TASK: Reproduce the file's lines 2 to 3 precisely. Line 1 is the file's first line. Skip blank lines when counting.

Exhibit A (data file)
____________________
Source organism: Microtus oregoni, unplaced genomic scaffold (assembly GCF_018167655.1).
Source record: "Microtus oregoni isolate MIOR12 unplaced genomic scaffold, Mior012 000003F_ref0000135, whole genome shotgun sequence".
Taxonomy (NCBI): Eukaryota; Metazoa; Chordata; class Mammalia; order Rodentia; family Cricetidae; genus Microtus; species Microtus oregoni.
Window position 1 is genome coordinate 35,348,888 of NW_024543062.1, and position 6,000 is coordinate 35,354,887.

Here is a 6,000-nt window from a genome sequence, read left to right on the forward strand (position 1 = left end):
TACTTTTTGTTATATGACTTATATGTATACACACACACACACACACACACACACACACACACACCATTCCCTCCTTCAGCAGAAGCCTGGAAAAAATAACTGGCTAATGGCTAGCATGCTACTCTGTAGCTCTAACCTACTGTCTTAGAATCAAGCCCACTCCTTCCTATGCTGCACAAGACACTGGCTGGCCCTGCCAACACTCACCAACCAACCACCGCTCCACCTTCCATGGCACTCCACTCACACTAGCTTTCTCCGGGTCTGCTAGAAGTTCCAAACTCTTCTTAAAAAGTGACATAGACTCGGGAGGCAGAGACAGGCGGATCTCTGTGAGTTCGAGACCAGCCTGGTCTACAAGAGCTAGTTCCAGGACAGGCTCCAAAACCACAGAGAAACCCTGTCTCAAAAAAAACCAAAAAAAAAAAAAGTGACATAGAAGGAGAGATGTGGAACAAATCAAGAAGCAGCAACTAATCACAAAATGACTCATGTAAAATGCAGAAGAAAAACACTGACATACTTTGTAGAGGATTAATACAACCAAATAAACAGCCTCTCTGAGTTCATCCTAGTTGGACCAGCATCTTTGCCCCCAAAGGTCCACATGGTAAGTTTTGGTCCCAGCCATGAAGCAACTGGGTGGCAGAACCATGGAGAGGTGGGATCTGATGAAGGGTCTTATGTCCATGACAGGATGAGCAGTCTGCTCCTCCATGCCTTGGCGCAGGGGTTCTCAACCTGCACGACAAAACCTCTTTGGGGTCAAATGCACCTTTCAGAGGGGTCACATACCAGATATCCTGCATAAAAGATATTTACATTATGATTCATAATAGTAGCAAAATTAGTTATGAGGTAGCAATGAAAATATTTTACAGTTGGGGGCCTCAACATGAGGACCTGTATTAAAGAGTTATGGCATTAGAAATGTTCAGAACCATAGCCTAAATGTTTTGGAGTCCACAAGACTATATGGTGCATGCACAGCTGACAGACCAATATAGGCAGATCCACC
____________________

Source record: "Microtus oregoni isolate MIOR12 unplaced genomic scaffold, Mior012 000003F_ref0000135, whole genome shotgun sequence".
Taxonomy (NCBI): Eukaryota; Metazoa; Chordata; class Mammalia; order Rodentia; family Cricetidae; genus Microtus; species Microtus oregoni.